The center console did change between through the years. I’m not sure when this took place. I ran into this issue when Bass did my interior and did not understand the differences. I had to send them back the console and have them redo it.

I’m not sure when this change came into place, but my original console was made of a flimsy red colored pressed paper material. It was awful and was damaged by water at some point. I managed to find a replacement that was entirely made out of metal with the center heater control/radio section out of some type of plastic. Bass said they never saw one before and thought I had it custom made.


Thanks for the very helpful information about the center console. I doubt seriously that I will find one of the metal replacements, but it does give me the idea of remaking it in metal. I have a stomp sheer, box/pan brake, an English wheel and some skills, so it shouldn’t take more than a hundred hours! I have two original 4.2 style of the pressed board you describe, both in poor condition. The other thing is that the original position of the speaker doesn’t clear the shift cable on the left side of the console, so it might be an opportunity to correct that.

Looking at your photo, I think your wood probably was Elm originally. It wouldn’t surprise me if the Jaguar PR people might have assumed it to be walnut as it does resemble it fairly closely, and nobody from the shop bothered to correct them. Interesting photo from Jags From the Shop Floor.
Jaguar French polish.pdf (138.7 KB)

I have a 66 Mark X, 4.2. I must say that your interior looks simply fantastic. Bravo.

I’m very interested in your wood if you’re selling it. Please contact me at


I would search around for one if you can. Those paper ones are just mush and you cannot do much with them. The metal one was beautiful and really kept its shape. The plastic was getting a little brittle. So, I reinforced it with some fiberglass.

If you cannot find one, maybe a little bit of fiberglass will get yours back into a better shape.


I have several saloons, but this 420G has beautiful veneer, much darker and a great varnishinh done in the mid 80s.

It was sold new in Switzerland. Perhaps cars going there got finer wood?!?!

Yes, quite lovely. I would call your wood light compared to mine. I’ll try to get some decent photos.
The speaker is interesting. Looks aftermarket, and partly outboard from the side of the console, just what is needed for the automatic. Micah doesn’t have the clearance issue to the shift cable with his car being a standard.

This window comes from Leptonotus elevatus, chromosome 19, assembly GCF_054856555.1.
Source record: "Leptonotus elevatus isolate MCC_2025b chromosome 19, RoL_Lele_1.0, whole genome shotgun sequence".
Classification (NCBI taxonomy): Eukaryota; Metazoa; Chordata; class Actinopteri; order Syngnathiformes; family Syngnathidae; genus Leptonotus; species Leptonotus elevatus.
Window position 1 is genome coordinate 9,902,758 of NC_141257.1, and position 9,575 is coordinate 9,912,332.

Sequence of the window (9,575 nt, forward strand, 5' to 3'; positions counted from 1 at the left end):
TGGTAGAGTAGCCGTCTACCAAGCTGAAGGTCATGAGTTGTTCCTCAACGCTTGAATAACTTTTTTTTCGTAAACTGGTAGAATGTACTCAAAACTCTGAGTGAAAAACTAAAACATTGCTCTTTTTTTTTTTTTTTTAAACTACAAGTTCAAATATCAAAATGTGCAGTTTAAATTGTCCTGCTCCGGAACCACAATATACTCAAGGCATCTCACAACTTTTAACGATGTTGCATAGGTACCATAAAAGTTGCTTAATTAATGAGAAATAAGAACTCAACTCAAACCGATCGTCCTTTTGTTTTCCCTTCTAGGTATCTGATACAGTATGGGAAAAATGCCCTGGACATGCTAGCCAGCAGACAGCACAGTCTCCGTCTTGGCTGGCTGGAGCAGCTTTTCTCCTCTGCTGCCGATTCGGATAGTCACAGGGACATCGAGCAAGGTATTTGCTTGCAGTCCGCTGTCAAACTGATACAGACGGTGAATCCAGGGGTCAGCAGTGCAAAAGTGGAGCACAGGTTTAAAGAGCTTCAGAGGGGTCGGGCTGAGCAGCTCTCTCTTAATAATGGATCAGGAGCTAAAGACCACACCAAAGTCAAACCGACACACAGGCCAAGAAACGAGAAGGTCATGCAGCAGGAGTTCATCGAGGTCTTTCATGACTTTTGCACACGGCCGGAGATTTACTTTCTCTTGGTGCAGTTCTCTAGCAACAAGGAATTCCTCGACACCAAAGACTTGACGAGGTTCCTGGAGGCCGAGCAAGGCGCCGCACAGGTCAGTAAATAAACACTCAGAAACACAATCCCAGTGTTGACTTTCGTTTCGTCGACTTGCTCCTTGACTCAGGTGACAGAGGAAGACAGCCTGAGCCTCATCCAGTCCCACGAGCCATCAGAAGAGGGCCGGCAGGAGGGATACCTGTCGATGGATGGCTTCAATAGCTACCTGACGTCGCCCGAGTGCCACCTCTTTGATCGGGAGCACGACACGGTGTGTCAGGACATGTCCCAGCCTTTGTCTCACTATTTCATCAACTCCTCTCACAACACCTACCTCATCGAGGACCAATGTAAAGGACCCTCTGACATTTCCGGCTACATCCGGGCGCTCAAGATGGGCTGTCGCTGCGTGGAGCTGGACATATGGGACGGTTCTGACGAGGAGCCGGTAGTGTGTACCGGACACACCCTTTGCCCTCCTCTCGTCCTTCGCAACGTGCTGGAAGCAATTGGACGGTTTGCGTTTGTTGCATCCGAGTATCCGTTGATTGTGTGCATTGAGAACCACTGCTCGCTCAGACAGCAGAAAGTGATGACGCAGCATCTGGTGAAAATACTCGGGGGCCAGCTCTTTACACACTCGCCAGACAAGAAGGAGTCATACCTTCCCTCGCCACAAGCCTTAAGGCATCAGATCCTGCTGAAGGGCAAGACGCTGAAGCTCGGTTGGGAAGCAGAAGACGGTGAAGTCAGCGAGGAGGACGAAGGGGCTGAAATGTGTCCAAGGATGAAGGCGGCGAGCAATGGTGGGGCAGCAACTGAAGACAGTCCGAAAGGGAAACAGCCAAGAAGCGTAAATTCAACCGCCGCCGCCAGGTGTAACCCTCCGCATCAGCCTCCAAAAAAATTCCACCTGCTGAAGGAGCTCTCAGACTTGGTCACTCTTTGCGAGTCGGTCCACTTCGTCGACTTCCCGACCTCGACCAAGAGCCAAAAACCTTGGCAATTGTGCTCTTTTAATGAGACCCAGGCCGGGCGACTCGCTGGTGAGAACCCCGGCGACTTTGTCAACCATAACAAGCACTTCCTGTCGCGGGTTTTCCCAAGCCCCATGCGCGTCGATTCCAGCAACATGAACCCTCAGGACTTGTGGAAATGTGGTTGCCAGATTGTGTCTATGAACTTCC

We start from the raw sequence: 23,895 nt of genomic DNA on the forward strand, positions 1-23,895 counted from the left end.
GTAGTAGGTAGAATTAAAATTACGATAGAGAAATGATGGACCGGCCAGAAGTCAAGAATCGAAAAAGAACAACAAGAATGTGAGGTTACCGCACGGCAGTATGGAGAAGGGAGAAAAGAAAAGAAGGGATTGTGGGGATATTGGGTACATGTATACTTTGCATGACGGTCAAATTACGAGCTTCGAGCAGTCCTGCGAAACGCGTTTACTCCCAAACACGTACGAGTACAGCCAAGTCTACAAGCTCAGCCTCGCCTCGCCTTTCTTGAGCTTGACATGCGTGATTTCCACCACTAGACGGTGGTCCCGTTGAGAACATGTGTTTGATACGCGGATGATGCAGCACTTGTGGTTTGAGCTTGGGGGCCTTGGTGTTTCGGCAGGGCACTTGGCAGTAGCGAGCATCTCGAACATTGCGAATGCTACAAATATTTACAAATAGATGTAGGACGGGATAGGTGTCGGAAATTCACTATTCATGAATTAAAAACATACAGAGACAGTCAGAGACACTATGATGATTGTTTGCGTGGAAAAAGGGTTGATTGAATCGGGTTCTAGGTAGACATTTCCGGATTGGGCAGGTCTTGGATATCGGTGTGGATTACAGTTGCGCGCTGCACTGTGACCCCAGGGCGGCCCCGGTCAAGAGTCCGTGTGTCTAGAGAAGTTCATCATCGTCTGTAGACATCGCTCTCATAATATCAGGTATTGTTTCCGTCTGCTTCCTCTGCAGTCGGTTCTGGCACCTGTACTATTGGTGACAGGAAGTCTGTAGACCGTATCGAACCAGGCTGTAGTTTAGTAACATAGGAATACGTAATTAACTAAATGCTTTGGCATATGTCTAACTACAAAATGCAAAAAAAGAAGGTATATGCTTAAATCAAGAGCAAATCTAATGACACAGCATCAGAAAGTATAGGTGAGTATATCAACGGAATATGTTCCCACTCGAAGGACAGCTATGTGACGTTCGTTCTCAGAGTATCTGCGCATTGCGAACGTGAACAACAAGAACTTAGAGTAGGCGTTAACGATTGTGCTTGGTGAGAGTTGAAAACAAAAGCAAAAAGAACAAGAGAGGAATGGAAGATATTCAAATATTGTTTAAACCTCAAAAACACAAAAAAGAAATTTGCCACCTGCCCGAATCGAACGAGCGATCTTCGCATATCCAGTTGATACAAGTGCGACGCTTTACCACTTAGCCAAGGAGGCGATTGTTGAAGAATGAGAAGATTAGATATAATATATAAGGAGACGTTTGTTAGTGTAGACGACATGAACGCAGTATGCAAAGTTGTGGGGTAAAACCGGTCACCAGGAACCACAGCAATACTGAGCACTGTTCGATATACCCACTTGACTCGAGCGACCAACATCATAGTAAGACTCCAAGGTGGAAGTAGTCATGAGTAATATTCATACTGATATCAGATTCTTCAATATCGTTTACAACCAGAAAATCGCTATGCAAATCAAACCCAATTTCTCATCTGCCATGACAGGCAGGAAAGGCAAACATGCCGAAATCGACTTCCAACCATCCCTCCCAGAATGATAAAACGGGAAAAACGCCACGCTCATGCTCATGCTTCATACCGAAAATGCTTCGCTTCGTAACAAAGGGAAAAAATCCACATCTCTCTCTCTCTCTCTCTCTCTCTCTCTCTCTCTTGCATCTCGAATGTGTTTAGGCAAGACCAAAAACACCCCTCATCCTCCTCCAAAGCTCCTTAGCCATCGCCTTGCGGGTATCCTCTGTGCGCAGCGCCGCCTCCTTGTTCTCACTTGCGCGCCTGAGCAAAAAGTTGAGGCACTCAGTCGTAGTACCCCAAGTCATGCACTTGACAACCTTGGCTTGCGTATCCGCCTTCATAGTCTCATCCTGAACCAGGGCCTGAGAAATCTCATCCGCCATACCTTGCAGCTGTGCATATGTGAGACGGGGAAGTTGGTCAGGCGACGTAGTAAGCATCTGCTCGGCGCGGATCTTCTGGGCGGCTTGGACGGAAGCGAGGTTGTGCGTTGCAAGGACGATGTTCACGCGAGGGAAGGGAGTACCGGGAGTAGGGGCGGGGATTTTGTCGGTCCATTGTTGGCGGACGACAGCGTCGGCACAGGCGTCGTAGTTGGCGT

Thanks very much. I made a quick search and nothing like this turned up for sale. Yes, I’ve considered reinforcing it with fiberglass. First, I’m going to soak the spare one in water and see if it can be reset, then maybe it can be adequately reinforced.

I’ve got the extra Mk10 center console disassembled, and it may be helpful for others to know that the press-board material is impregnated with some kind of resin, and it responds to heat by softening, allowing straightening of the distorted pieces. I’m going to reinforce the pieces and make sure I can fit it to the car before recovering it - does not like to fit. Leather on order. I’ll make a separate posting when it’s finished if it’s decent.

Here are a couple shots of my refinished dash to show what I’m talking about with wild figure in the original wood. Finish is a hand-rubbed mixture of oil varnishes which include a lot of tung oil, topped with paste wax. Ham-fisted PO did sand through in a few places, easy to do.


Just on the press-board material, I wonder if you could use a real thin epoxy that will soak in. I do a lot of old wooden boat stuff here in NZ and we use a product called Everdure by international paints which is a marine wood primer, not sure if its available overseas. This is extremely thin. Designed as a wood primer or for use on damaged wood that has gone soft. Its 2 pot and and easy to mix, you just brush on and it really soaks in and sets hard. I wonder if this will work to stiffen the material again.

Good thought. I like the sound of it. Unfortunately, does not seem to be available in the US. It’s on international E-bay with stipulation that it may not be shipped here.

I would just use 2 part resin and fibreglass mat to reinforce it, with the possible addition of some thin aluminium ribs to help maintain shape

Thats what I did with the section above the rear window that is covered with headlining, and many other similar issues,

cheap & proven, banishes moisture forever, very strong